In simultaneously published articles on December 2, the New York Times and the Washington Post each reported that former top FBI official Peter Strzok had been removed from Special Counsel Robert Mueller’s team. The Times and the Post attributed their stories to usual unnamed “people briefed on the matter.”
Here I want to offer a few notes on a big story whose relevant facts continue to remain almost entirely out of view.
1. The simultaneous publication of anonymously sourced stories by the Times and the Post suggests the management of a big scandal. It reminds me of nothing so much as Lois Lerner’s management of the May 2013 admission that the IRS had been targeting Tea Party groups. Lerner’s extraordinarily misleading admission had the object of exculpating IRS management from misconduct that could no longer be denied. By the same token, one can see scandal management on the face of the Times’s Strzok story (“’Immediately upon learning of the allegations, the special counsel’s office removed Peter Strzok from the investigation,’ said a spokesman for the special counsel’s office”).
2. Strzok served as Mueller’s lead investigator until his departure from Mueller’s team in August. ABC News originally reported Strzok’s departure on August 16. No reason was given for his exit. Why was the story leaked now?
3. The story appears to have been leaked now because the FBI has been cornered by Rep. Devin Nuenes and his colleagues on the House Intelligence Committee into producing the text messages in which Strzok expressed his partisanship in favor of Hillary Clinton and his animus against then candidate Donald Trump. The FBI has been stonewalling Congress like a perpetrator concealing evidence of his guilt. What is the FBI hiding?
4. Strzok had served as a senior FBI counterintelligence official and a trusted lieutenant of former FBI Director James Comey. He worked on the “investigation” of Hillary Clinton in which Comey seized control of the prosecutorial decisions and rendered his get-out-of-jail free passes in July 2016.
5. The current stories report that Strzok has been reassigned to the FBI’s human resources department. This must be something like removal to one of the FBI’s Alaska field offices. I take it that he is in the FBI doghouse, big league.
6. Strzok’s removal and reassignment are attributed to his text messages to FBI lawyer Lisa Page. Page also worked on Mueller’s team. ABC News reported Page left Mueller’s team a few weeks before Strzok’s departure.
7. Strzok and Page were extramarital lovers. Strzok is married. The Post refers to their relationship as “problematic.” The texting apparently took place in the context of their intimate relationship.
8. At the FBI, all roads lead to Strzok. Strzok had served as a trusted lieutenant of former FBI Director James Comey. He had a big hand in the FBI’s “investigation” of Hillary Clinton and came up with the characterization of Clinton’s use of a private server as “extraordinarily careless” rather than “grossly negligent.” (I think these phrases are synonymous.) He had a hand in the FBI’s questioning of Michael Flynn. He moved on to Mueller’s team. He is a key figure in every matter roiling the agency. Paul Sperry takes up the intersecting stories in which Strzok appears as a principal in his New York Post column today. See also Gregg Jarrett’s excellent Fox News column covering much the same ground.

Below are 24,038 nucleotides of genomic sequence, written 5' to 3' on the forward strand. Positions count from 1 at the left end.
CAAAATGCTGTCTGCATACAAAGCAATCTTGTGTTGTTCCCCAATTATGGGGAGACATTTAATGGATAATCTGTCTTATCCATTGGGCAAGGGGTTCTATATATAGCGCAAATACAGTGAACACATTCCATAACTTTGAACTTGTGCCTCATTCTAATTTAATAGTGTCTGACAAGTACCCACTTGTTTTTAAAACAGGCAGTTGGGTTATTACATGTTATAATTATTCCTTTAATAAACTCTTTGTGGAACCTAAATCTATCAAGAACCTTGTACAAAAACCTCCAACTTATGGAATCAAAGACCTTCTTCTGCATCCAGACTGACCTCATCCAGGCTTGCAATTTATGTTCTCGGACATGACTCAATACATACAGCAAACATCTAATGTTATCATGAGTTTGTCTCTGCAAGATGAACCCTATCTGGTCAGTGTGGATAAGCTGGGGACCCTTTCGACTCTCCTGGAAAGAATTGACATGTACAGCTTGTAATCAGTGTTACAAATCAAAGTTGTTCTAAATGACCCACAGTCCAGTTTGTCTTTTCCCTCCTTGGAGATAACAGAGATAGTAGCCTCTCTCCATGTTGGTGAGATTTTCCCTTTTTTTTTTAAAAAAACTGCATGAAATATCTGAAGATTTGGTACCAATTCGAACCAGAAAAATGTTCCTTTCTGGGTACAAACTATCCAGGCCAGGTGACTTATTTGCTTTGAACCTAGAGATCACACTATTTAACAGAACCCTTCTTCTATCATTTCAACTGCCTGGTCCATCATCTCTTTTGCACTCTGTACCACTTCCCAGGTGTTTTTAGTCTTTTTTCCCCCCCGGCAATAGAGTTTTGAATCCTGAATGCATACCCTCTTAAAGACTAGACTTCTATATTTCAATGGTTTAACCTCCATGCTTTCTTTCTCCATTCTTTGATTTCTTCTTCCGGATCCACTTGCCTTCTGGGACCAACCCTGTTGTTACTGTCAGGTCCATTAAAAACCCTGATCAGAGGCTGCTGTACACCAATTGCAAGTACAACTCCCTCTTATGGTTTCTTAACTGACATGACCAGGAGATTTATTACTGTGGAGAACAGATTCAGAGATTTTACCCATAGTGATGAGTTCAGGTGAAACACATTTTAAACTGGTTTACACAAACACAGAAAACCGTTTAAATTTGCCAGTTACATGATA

9. Strzok’s text messages are the reason given for his removal from Mueller’s team. Department of Justice Inspector General Michael Horowitz brought the text messages to light in the course of an investigation that the Times vaguely describes: “The inspector general’s office at the Justice Department said that as part of a larger inquiry it was conducting into how the F.B.I. had handled investigations related to the 2016 election, the office was ‘reviewing allegations involving communications between certain individuals, and will report its findings regarding those allegations promptly upon completion of the review of them.’”
10. None of the stories pause to ask why the Inspector General have sought Strzok’s text messages in the first place. What is going on here? As the Times notes, FBI regulations allow an agent to express his opinions “as an individual privately and publicly on political subjects and candidates.”
11. A law enforcement source writes to observe that the Inspector General would not be able to access the private text message communications of an FBI official as senior and prominent as Strzok unless he had good cause to do so. What was this cause?
12. He adds: “Reviewing an agent’s private text messages is not an investigative action which is entered into lightly unless the situation is serious. I cannot think of a situation where you would find the IG’s office looking at your private text messages unless you, or someone you were communicating with, is in big, big trouble. There is something very, very shady going on here with the IG’s investigation of Strzok….why the IG was investigating him in the first place is much more interesting.”
Today’s New York Post cover story (“Fix Be In”) focusing on Strzok quotes Rep. Peter King saying that the House had been tipped off to Strzok. One wonders if we will ever get to the bottom of what looks like a bottomless story.
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